LEADER 00000nam  2200385   4500 
001    AAI3506352 
005    20120929123423.5 
008    120929s2012    ||||||||||||||||| ||eng d 
020    9781267317575 
035    (UMI)AAI3506352 
040    UMI|cUMI 
100 1  Kahm, Howard Hae 
245 10 Colonial Finance: Daiichi Bank and the Bank of Chosen in 
       Late Nineteenth and Early Twentieth Century Korea, Japan, 
       and Manchuria 
300    301 p 
500    Source: Dissertation Abstracts International, Volume: 73-
       09, Section: A, page:  
500    Adviser: John B. Duncan 
502    Thesis (Ph.D.)--University of California, Los Angeles, 
       2012 
520    After Choson Korea was forced to open its ports in 1876 by
       Japan, Korea was incorporated into a regional East Asian 
       economy based on the unequal treaty system and predicated 
       on a structure of core and periphery relationships between
       the industrialized and industrializing nations. As the 
       first modern bank in Japan, Daiichi Bank was the first 
       Japanese bank to establish operations in the Korean open 
       ports. Daiichi was heavily dependent on its business in 
       Korea for survival, but it ultimately thrived within the 
       fierce competition of the time. Daiichi also demonstrated 
       the inherent contradiction of functioning as the erstwhile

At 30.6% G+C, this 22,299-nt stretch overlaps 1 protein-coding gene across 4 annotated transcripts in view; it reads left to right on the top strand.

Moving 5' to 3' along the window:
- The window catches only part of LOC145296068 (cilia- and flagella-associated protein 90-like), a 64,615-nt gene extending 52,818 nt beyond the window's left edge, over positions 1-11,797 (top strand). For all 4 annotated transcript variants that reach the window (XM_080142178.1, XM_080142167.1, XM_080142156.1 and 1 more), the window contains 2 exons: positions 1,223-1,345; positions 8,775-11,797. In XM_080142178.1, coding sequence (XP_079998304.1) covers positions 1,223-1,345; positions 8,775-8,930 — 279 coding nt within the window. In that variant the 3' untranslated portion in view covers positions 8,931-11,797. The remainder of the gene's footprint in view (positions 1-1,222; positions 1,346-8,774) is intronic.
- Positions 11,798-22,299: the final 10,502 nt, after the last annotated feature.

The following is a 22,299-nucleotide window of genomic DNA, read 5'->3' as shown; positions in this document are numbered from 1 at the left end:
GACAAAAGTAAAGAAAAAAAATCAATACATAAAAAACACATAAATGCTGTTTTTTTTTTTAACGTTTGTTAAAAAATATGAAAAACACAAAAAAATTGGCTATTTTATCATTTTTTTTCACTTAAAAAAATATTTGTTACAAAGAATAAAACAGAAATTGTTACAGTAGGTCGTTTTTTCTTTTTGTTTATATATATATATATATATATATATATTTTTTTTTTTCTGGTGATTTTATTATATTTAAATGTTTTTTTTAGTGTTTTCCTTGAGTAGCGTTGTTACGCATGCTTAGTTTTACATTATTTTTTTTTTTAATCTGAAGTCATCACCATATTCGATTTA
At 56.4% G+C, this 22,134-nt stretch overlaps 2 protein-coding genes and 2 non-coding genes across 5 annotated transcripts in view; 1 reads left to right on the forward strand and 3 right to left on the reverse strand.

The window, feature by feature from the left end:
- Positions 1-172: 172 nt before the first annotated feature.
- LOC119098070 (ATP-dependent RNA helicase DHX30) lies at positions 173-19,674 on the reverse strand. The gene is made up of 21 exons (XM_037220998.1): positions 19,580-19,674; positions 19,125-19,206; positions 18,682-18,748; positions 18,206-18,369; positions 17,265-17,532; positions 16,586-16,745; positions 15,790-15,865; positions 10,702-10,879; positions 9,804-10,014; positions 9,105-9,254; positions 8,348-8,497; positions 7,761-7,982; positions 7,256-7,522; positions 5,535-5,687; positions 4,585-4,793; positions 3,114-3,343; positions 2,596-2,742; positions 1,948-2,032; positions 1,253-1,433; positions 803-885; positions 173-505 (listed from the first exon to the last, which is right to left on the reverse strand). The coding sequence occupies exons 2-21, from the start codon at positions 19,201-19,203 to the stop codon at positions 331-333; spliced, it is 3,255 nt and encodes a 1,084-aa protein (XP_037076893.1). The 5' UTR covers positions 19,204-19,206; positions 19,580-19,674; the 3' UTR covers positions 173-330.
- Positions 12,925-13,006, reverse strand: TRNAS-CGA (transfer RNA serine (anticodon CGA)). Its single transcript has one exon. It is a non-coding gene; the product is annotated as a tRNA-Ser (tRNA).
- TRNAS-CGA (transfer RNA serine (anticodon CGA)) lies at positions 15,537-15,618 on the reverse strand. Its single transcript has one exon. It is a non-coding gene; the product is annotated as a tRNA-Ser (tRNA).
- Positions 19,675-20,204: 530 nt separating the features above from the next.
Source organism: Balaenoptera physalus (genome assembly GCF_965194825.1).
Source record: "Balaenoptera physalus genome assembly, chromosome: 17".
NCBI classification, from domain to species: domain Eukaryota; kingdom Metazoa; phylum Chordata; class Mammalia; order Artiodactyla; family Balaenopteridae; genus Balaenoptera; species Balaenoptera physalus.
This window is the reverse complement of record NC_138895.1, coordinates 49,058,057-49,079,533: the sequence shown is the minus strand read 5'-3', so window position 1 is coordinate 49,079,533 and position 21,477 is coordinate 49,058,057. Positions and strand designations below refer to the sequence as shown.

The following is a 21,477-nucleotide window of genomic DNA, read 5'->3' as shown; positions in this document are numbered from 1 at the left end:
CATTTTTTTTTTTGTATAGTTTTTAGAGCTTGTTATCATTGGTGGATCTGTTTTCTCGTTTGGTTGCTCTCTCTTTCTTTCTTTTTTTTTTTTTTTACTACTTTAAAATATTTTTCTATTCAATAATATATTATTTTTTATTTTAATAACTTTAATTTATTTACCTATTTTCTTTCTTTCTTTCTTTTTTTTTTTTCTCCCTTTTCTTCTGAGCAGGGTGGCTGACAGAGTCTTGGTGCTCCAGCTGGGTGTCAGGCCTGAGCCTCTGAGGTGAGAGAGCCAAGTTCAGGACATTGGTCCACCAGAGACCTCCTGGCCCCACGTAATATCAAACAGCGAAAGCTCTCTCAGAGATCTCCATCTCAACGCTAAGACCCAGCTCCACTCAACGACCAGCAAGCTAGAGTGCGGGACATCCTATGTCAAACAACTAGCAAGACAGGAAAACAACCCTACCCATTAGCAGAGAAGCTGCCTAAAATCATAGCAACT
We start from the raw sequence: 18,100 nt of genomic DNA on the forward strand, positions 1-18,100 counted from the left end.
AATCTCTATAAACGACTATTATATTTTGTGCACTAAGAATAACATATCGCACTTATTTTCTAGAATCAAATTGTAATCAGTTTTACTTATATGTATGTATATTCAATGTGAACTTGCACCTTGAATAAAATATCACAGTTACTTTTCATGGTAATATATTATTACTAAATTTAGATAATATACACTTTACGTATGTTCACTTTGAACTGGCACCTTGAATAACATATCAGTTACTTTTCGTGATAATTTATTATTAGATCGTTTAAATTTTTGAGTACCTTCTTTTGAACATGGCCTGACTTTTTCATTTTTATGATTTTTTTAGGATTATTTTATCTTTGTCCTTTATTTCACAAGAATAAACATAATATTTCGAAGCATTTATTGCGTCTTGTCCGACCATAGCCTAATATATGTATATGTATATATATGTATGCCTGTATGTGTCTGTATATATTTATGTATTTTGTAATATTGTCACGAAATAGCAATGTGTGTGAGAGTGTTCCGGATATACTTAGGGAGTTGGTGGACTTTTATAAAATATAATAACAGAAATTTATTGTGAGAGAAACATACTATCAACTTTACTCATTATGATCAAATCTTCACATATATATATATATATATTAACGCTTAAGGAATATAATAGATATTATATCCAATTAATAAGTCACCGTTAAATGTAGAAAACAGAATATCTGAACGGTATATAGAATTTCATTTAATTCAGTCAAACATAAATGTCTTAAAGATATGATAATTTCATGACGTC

Korean central bank as well as a private commercial bank 
520    After annexation in 1910, Daiichi Bank transferred nearly 
       all of its operations into the Bank of Chosen. The 
       internal Japanese debate over the establishment of a stand
       -alone central bank between the Bank of Japan, Ministry of
       Finance, and colonial government established the Bank of 
       Chosen with a separate-but-equal yen currency which placed
       colonial Korea on the periphery and insulated Japan from 
       the Korean economy. Also, the Bank of Chosen aggressively 
       expanded into Manchuria to remedy the colonial 
       contradictions of a perpetual trade imbalance, but it also
       reinforced a new core-periphery relationship between 
       colonial Korea and the Manchuria. The post-WWI economic 
       crash, the 1923 Kanto Earthquake, and the 1927 Showa 
       Financial Crisis presented new challenges for the Bank of 
       Chosen which was forced to rely on a government-sponsored 
       rescue 
520    After 1945, the Bank of Chosen continued to play a pivotal
       role in the southern economy under American occupation 
       authority. Despite the internal power struggle between the
       Bank of Chosen and the Ministry of Finance over the 
       creation and independence of the South Korean central bank,
       the prominence and authority of the Bank of Chosen ensured
       continuity in the institution and personnel in the new 
       Bank of Korea. The histories of Daiichi Bank, the Bank of 
       Chosen, and the Bank of Korea thus demonstrate the 
       continuity and contingent adaptations of these 
       institutions with the demands of the state as they 
       traversed late nineteenth and early twentieth century 
       Korea, Japan, and Manchuria 
590    School code: 0031 
650  4 History, Asia, Australia and Oceania 
650  4 Economics, History 
690    0332 
690    0509 
710 2  University of California, Los Angeles.|bAsian Languages & 
       Cultures 00A9 
773 0  |tDissertation Abstracts International|g73-09A 
856 40 |uhttp://pqdd.sinica.edu.tw/twdaoapp/servlet/
       advanced?query=3506352